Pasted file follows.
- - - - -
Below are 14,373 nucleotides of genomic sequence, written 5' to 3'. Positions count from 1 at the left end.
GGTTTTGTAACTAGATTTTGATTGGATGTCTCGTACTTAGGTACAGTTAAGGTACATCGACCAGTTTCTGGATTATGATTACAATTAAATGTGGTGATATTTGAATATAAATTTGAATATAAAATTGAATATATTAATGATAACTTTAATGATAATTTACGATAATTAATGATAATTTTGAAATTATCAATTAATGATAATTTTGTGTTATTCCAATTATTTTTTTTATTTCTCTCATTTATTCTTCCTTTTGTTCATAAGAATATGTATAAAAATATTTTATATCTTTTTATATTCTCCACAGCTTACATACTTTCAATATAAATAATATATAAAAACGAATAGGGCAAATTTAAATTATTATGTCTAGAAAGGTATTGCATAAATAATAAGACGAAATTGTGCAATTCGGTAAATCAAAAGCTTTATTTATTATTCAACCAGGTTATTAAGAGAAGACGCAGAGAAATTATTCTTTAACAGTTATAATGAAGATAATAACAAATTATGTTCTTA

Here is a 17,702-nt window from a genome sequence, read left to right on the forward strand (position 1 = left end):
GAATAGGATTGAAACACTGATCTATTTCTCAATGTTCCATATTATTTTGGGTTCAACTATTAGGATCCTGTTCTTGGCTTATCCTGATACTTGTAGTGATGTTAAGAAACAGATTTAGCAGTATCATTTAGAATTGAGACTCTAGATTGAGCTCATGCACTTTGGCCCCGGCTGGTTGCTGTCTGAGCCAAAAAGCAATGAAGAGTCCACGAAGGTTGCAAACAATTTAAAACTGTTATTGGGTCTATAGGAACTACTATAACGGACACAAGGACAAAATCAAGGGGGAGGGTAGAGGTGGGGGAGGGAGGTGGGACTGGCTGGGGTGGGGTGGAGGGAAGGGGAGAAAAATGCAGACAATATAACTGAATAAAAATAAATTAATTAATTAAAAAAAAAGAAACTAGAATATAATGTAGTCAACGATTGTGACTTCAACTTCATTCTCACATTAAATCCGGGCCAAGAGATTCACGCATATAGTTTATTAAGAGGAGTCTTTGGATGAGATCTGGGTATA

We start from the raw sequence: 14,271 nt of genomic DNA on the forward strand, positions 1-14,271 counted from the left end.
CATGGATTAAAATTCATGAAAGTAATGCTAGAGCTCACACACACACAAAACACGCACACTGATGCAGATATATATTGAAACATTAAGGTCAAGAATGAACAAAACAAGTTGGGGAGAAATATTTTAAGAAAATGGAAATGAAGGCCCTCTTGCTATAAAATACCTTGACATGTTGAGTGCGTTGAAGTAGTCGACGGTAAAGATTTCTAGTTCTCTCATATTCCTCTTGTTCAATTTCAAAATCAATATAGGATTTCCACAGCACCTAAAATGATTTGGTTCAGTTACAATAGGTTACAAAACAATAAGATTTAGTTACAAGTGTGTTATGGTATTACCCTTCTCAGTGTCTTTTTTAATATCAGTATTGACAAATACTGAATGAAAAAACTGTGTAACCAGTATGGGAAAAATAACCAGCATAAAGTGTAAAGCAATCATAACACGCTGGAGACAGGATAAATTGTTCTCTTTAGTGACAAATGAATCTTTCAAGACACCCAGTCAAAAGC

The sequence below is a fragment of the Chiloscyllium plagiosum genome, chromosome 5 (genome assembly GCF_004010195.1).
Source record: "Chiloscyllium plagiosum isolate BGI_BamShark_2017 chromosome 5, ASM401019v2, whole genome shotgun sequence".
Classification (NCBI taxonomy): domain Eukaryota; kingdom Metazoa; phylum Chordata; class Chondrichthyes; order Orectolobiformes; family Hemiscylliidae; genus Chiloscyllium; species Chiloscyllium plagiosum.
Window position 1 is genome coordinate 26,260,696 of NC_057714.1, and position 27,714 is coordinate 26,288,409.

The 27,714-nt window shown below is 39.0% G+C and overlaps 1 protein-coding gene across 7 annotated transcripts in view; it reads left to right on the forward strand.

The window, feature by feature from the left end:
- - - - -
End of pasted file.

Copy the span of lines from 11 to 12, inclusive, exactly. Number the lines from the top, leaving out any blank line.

The 27,714-nt window shown below is 39.0% G+C and overlaps 1 protein-coding gene across 7 annotated transcripts in view; it reads left to right on the forward strand.

The window, feature by feature from the left end: